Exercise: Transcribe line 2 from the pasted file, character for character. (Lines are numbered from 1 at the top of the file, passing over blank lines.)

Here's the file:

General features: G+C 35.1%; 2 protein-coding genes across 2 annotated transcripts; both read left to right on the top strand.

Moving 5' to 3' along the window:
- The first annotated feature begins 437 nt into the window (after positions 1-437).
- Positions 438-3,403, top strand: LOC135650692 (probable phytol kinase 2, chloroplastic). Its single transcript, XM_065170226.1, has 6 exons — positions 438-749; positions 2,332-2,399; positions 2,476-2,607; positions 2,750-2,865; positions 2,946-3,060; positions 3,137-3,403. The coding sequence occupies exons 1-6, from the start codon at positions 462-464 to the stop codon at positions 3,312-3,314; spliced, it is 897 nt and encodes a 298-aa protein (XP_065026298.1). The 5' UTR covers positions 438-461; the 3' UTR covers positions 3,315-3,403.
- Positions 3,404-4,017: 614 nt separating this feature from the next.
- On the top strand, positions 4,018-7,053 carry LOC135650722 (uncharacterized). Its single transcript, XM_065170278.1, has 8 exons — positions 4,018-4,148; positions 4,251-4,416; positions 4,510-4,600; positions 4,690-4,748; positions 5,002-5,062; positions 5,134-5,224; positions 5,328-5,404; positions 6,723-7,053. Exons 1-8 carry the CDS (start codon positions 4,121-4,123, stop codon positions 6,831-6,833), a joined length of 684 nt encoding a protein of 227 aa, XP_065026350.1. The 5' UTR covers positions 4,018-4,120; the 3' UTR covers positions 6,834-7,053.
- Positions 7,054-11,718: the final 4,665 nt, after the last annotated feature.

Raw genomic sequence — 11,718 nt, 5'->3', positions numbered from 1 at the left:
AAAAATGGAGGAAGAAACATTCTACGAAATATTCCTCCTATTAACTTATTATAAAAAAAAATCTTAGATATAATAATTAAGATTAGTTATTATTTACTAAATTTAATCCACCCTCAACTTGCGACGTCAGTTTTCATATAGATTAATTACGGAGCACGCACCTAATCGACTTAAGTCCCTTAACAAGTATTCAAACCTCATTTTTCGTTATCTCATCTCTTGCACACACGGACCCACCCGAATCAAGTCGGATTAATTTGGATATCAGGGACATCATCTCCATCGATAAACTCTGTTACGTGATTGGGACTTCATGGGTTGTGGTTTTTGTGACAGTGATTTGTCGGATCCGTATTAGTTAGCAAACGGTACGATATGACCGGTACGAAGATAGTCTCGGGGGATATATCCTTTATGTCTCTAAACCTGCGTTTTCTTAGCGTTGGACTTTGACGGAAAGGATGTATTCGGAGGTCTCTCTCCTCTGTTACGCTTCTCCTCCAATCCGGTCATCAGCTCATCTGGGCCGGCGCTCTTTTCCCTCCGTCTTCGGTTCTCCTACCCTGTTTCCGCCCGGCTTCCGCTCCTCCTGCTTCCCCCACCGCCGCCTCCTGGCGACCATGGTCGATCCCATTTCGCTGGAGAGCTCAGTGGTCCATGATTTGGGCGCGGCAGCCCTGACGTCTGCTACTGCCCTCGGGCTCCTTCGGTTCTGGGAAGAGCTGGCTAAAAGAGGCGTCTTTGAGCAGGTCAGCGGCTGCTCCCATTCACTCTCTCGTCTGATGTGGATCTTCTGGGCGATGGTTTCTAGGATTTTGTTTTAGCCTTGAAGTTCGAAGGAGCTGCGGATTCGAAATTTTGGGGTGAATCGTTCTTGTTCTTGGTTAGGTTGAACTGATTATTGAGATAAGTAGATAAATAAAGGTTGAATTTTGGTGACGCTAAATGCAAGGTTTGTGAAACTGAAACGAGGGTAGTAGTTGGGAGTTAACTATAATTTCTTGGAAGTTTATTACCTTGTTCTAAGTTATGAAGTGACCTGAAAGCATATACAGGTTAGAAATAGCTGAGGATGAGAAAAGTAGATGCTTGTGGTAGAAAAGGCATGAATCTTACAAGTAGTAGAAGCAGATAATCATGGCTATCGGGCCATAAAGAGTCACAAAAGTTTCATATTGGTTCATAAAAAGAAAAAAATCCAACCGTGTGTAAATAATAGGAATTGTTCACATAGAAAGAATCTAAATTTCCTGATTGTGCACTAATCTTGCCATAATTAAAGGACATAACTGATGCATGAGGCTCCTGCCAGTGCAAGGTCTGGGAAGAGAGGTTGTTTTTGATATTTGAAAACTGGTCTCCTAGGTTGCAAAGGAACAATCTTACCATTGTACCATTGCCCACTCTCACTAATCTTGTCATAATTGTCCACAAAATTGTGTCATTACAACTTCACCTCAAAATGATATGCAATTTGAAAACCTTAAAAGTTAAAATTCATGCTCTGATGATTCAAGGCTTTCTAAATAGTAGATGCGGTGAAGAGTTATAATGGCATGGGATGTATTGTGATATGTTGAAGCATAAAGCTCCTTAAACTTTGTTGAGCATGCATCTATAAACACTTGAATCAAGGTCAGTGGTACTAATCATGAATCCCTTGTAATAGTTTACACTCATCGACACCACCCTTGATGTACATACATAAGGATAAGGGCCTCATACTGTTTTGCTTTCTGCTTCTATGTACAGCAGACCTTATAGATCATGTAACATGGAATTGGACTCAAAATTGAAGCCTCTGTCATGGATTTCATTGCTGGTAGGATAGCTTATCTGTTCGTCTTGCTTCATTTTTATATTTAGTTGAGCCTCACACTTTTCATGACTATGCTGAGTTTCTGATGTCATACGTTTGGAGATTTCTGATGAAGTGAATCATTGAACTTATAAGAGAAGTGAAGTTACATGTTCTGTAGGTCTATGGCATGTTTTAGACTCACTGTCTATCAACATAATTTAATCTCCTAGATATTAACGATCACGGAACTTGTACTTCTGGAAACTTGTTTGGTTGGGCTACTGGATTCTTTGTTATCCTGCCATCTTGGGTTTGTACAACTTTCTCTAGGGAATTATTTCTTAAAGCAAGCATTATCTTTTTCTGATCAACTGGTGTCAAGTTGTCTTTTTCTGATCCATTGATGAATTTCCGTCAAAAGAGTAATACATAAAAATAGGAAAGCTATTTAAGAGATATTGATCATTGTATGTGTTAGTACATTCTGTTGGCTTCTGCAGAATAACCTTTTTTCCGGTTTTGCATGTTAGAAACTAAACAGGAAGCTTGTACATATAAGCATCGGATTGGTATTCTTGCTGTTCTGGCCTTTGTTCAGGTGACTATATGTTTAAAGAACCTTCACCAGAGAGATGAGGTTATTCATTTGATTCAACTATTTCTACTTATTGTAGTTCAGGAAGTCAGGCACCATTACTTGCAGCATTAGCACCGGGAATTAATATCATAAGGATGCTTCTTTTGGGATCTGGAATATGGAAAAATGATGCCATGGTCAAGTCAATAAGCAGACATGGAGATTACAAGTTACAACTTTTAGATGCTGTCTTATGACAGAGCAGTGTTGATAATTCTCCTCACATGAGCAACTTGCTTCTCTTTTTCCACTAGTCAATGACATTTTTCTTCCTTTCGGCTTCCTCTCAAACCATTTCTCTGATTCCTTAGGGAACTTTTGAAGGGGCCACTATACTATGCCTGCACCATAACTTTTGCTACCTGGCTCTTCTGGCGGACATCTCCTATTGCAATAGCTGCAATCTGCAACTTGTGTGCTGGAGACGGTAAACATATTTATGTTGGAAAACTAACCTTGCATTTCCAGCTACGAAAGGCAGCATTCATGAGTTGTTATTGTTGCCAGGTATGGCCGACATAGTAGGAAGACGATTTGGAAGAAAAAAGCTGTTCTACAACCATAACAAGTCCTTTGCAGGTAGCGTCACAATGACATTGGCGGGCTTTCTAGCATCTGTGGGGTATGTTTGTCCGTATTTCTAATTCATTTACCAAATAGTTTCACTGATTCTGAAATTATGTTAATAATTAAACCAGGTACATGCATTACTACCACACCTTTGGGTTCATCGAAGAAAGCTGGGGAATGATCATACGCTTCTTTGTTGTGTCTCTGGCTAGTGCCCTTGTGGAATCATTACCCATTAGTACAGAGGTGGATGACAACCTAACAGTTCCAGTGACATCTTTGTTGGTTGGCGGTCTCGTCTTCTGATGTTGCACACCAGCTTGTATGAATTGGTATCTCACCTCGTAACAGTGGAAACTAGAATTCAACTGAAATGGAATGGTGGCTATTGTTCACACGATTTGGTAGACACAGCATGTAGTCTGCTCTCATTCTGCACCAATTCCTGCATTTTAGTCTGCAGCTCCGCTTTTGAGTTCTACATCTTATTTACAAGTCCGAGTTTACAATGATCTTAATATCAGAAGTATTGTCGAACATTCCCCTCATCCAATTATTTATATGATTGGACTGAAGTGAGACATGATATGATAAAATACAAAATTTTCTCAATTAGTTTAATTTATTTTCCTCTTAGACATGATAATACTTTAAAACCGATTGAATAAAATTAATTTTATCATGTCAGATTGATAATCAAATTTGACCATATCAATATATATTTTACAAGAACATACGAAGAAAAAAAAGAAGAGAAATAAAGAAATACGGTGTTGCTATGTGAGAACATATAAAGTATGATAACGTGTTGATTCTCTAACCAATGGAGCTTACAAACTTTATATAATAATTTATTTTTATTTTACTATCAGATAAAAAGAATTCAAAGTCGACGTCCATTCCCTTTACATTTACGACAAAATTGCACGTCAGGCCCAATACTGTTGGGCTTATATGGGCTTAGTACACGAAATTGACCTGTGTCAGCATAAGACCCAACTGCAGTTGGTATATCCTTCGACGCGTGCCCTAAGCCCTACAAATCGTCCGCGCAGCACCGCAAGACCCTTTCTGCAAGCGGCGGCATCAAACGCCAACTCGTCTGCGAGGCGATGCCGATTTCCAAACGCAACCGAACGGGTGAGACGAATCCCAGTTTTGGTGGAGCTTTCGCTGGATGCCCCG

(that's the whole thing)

Moving 5' to 3' along the window: